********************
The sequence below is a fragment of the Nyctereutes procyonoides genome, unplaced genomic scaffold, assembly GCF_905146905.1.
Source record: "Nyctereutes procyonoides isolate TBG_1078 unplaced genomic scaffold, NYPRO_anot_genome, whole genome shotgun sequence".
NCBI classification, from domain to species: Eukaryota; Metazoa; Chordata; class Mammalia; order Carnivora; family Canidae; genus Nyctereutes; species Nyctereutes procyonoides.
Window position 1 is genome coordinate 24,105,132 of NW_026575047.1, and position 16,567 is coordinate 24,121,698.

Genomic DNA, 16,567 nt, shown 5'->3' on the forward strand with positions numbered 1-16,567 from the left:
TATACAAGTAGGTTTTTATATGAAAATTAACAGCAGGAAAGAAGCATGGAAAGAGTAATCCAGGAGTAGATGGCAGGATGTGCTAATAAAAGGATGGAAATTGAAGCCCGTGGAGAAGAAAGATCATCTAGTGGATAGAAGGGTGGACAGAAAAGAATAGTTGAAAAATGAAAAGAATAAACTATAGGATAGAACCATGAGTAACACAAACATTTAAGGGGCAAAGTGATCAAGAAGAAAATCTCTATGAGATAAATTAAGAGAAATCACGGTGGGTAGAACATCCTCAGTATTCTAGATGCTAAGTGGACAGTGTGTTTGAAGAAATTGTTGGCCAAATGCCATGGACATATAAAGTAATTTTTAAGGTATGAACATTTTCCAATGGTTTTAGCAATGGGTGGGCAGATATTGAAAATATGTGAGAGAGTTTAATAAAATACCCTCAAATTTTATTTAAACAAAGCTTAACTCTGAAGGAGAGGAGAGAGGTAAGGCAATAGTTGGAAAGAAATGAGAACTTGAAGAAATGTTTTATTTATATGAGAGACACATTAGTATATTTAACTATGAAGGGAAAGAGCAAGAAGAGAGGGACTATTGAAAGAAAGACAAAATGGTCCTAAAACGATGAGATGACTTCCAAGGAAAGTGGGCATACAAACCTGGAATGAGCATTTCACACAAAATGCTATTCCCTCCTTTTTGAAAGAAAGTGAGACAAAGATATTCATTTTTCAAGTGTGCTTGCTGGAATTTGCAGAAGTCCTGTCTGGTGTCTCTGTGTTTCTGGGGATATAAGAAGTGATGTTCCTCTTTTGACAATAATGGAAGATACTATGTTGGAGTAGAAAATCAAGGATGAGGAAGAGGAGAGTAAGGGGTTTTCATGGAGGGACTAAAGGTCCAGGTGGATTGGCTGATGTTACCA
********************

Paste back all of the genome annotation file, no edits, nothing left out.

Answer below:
The sequence below is a fragment of the Nyctereutes procyonoides genome, unplaced genomic scaffold, assembly GCF_905146905.1.
Source record: "Nyctereutes procyonoides isolate TBG_1078 unplaced genomic scaffold, NYPRO_anot_genome, whole genome shotgun sequence".
NCBI classification, from domain to species: Eukaryota; Metazoa; Chordata; class Mammalia; order Carnivora; family Canidae; genus Nyctereutes; species Nyctereutes procyonoides.
Window position 1 is genome coordinate 24,105,132 of NW_026575047.1, and position 16,567 is coordinate 24,121,698.

Genomic DNA, 16,567 nt, shown 5'->3' on the forward strand with positions numbered 1-16,567 from the left:
TATACAAGTAGGTTTTTATATGAAAATTAACAGCAGGAAAGAAGCATGGAAAGAGTAATCCAGGAGTAGATGGCAGGATGTGCTAATAAAAGGATGGAAATTGAAGCCCGTGGAGAAGAAAGATCATCTAGTGGATAGAAGGGTGGACAGAAAAGAATAGTTGAAAAATGAAAAGAATAAACTATAGGATAGAACCATGAGTAACACAAACATTTAAGGGGCAAAGTGATCAAGAAGAAAATCTCTATGAGATAAATTAAGAGAAATCACGGTGGGTAGAACATCCTCAGTATTCTAGATGCTAAGTGGACAGTGTGTTTGAAGAAATTGTTGGCCAAATGCCATGGACATATAAAGTAATTTTTAAGGTATGAACATTTTCCAATGGTTTTAGCAATGGGTGGGCAGATATTGAAAATATGTGAGAGAGTTTAATAAAATACCCTCAAATTTTATTTAAACAAAGCTTAACTCTGAAGGAGAGGAGAGAGGTAAGGCAATAGTTGGAAAGAAATGAGAACTTGAAGAAATGTTTTATTTATATGAGAGACACATTAGTATATTTAACTATGAAGGGAAAGAGCAAGAAGAGAGGGACTATTGAAAGAAAGACAAAATGGTCCTAAAACGATGAGATGACTTCCAAGGAAAGTGGGCATACAAACCTGGAATGAGCATTTCACACAAAATGCTATTCCCTCCTTTTTGAAAGAAAGTGAGACAAAGATATTCATTTTTCAAGTGTGCTTGCTGGAATTTGCAGAAGTCCTGTCTGGTGTCTCTGTGTTTCTGGGGATATAAGAAGTGATGTTCCTCTTTTGACAATAATGGAAGATACTATGTTGGAGTAGAAAATCAAGGATGAGGAAGAGGAGAGTAAGGGGTTTTCATGGAGGGACTAAAGGTCCAGGTGGATTGGCTGATGTTACCA